The Brain Science Behind Why Long Lists Don’t Work
So, you have 10 New Year’s resolutions? This year for sure you will: lose weight, quit smoking, jog daily, or meditate. According to British psychologist Richard Wiseman, 88% of all resolutions end in failure, no matter how many years they are repeatedly tried. Now, neuroscience is telling us why New Year’s resolutions don’t work. It turns out the longer the list, the more likely you are to fail.
But just why are our old habits so hard to break?
The Science of Resolutions
The brain area largely responsible for willpower is the prefrontal cortex (located just behind the forehead). This area of the brain is also in charge of keeping us focused, handling short-term memory and solving abstract problems.
An experiment at Stanford by Dr. Baba Shiv revealed that if you load down this decision making part of the brain with extra tasks, it becomes fatigued. When it is tired or overloaded, is more likely to give in to temptation. Like any muscle, you can only ask it to do so much. So, the take home message is: Keep it short, and don’t overpromise.
Rewards or Punishment?
The brain contains an area referred to as the reward system. This area is the brain’s most primitive motivational system, one that evolved to propel us toward action and consumption.
How does the reward system compel us to act? When the brain recognizes an opportunity for reward, it releases a neurotransmitter called dopamine. Dopamine tells the rest of the brain what to pay attention to. A dopamine rush doesn’t create happiness itself, but rather the feeling of arousal. For more on this topic read Josh Freedman’s blog at Six Seconds, the Emotional Intelligence Network.
Does all this mean we can’t break ANY bad habits? No. We just can’t break them all at once. The idea of willpower is that we can force ourselves to change. This is forgetting one key ingredient to changing our behavior: self-awareness. Until we recognize our patterns and what role our habits play in our lives, we can’t change them. Emotional intelligence, or being smart with emotions, begins with self-knowledge. Here are some EQ (emotional quotient) ways to learn more about what drives you to engage in activities that may not be good for you.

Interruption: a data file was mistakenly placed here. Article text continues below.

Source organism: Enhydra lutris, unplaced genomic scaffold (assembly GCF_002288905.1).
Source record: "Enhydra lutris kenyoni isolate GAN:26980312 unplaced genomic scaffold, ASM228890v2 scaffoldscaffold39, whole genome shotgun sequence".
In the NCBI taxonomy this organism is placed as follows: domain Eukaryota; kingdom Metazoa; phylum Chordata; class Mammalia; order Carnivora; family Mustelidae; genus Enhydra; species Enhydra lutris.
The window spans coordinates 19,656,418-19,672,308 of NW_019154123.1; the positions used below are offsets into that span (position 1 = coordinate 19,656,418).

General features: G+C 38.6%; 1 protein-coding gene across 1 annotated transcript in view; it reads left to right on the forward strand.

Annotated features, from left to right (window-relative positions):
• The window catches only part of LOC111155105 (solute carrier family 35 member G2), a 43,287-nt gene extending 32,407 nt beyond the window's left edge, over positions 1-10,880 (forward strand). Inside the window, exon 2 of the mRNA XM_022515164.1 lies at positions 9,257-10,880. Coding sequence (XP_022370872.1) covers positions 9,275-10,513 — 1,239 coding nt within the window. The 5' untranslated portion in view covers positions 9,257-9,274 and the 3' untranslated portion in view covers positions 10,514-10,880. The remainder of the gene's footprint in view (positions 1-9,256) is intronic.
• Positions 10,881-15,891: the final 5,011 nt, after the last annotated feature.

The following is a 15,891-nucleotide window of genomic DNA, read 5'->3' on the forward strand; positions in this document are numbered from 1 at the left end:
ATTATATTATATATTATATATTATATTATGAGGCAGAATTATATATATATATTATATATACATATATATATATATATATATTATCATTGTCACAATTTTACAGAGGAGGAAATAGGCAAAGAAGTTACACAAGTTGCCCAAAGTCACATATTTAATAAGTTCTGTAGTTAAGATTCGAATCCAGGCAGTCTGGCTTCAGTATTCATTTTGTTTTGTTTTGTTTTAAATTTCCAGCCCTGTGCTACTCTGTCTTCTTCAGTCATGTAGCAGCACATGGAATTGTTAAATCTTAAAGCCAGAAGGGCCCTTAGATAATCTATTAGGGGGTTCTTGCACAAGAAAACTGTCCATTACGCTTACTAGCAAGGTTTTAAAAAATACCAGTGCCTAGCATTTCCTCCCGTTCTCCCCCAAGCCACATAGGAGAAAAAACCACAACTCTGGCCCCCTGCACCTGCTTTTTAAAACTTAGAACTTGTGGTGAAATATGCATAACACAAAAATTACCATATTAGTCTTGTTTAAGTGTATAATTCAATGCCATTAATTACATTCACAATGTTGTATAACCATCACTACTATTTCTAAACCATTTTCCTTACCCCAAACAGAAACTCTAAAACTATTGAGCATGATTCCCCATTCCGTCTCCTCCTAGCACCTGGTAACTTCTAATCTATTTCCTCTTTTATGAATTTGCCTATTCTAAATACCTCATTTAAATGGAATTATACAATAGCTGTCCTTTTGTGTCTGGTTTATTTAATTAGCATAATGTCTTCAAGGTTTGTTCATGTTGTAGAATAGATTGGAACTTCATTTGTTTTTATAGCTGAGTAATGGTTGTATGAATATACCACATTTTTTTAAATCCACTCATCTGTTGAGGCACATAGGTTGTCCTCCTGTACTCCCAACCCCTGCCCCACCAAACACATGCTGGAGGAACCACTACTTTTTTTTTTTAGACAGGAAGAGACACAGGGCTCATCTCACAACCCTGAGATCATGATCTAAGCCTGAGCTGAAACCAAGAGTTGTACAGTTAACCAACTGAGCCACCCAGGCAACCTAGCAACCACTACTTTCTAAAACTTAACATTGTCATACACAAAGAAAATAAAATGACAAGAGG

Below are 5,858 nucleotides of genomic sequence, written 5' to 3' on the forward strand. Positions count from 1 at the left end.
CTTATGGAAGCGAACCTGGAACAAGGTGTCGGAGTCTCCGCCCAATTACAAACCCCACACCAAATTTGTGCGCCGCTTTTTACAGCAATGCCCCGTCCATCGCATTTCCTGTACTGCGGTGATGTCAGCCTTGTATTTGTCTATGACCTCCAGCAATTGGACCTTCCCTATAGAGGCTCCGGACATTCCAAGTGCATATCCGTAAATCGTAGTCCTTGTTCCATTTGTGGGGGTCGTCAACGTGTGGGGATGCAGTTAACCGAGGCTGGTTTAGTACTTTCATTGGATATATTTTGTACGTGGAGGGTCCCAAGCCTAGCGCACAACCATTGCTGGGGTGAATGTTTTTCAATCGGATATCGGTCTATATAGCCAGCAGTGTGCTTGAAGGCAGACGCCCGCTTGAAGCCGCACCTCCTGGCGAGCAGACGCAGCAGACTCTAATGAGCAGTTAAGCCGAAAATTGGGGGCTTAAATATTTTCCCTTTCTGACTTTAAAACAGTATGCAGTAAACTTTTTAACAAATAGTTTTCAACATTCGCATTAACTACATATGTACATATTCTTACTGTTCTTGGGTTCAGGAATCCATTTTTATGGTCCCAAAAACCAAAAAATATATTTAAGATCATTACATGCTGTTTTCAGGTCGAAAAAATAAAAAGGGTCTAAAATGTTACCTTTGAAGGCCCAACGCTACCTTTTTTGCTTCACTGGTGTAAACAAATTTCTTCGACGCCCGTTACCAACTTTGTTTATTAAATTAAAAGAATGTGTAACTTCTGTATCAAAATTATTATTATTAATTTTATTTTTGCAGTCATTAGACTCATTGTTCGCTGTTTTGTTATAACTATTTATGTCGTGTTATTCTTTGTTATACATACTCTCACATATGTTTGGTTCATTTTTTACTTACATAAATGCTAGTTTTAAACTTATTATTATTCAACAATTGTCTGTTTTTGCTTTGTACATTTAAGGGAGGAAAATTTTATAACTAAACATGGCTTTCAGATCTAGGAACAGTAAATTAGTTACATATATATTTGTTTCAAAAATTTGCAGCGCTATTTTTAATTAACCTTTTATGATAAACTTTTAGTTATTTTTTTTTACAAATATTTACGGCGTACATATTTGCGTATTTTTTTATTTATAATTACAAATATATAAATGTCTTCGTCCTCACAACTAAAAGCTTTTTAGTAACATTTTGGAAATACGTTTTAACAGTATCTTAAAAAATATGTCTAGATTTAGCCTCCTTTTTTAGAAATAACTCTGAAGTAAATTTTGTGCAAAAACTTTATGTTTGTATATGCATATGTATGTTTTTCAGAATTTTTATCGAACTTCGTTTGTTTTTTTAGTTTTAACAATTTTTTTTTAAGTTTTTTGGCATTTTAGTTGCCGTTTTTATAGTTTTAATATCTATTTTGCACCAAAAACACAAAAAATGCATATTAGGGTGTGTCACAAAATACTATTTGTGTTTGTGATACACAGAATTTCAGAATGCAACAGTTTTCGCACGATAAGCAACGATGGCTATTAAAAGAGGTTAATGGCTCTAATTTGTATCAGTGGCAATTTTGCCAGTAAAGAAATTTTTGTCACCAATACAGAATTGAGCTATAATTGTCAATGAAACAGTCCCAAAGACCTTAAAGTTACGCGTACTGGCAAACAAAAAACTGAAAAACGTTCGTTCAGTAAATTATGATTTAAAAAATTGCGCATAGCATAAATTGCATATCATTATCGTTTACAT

Here are two ways to succeed in changing to more positive behaviors:
Pare your list down…
…to one or two things that really make you happy: for example, rather than “I will jog 10 miles a day” (and you hate jogging 1 mile), list, “I will walk with a friend tomorrow evening and talk about our plans for our trip to Hawaii.”
Focus on one area of your life you could improve:
How do I feel about the various domains of my life (e.g., work, family, community, spirit)?
Feelings, of course, provide outstanding data for this reflection.
Where I feel anxious, stressed, worried… perhaps I’m missing some crucial link.
Where I feel sad, lonely, or disconnected, perhaps I can re-invest.
Where I feel excited, hopeful, energized, perhaps I can find a clear next step.
Focus is about choosing where to commit that most precious resource: time. To focus is to let go of lesser priorities. To say “no” so you can more fully say “yes.”
Instead of a specific “resolution,” what’s one area of your life or work you’d like to put in focus. One value you’d like to strengthen?
If the goal is to lead a life well lived, perhaps being happy all the time is not the goal, but to live an examined, conscious life that would make our families proud of us. Here’s to a happy, stress-free new year!
Featured photo credit: Running, outdoor, fit/BillionPhotos.com via media.lifehack.org